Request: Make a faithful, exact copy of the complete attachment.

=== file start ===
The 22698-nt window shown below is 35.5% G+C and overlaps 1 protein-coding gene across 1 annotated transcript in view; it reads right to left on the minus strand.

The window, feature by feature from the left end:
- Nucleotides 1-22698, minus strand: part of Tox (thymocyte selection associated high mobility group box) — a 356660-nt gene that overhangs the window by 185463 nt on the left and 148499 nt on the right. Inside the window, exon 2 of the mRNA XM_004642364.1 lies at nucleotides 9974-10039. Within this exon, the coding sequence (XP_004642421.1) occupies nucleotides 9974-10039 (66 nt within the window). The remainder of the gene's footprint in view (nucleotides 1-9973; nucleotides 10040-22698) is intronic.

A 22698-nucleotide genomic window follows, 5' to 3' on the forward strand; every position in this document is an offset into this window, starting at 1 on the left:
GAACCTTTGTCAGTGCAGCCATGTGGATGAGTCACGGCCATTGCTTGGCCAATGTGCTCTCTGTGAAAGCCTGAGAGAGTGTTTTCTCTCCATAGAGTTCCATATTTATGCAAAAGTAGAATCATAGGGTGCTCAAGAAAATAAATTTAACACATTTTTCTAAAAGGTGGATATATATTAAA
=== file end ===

The 22698-nt window shown below is 35.5% G+C and overlaps 1 protein-coding gene across 1 annotated transcript in view; it reads right to left on the minus strand.

The window, feature by feature from the left end:
- Nucleotides 1-22698, minus strand: part of Tox (thymocyte selection associated high mobility group box) — a 356660-nt gene that overhangs the window by 185463 nt on the left and 148499 nt on the right. Inside the window, exon 2 of the mRNA XM_004642364.1 lies at nucleotides 9974-10039. Within this exon, the coding sequence (XP_004642421.1) occupies nucleotides 9974-10039 (66 nt within the window). The remainder of the gene's footprint in view (nucleotides 1-9973; nucleotides 10040-22698) is intronic.

A 22698-nucleotide genomic window follows, 5' to 3' on the forward strand; every position in this document is an offset into this window, starting at 1 on the left:
GAACCTTTGTCAGTGCAGCCATGTGGATGAGTCACGGCCATTGCTTGGCCAATGTGCTCTCTGTGAAAGCCTGAGAGAGTGTTTTCTCTCCATAGAGTTCCATATTTATGCAAAAGTAGAATCATAGGGTGCTCAAGAAAATAAATTTAACACATTTTTCTAAAAGGTGGATATATATTAAA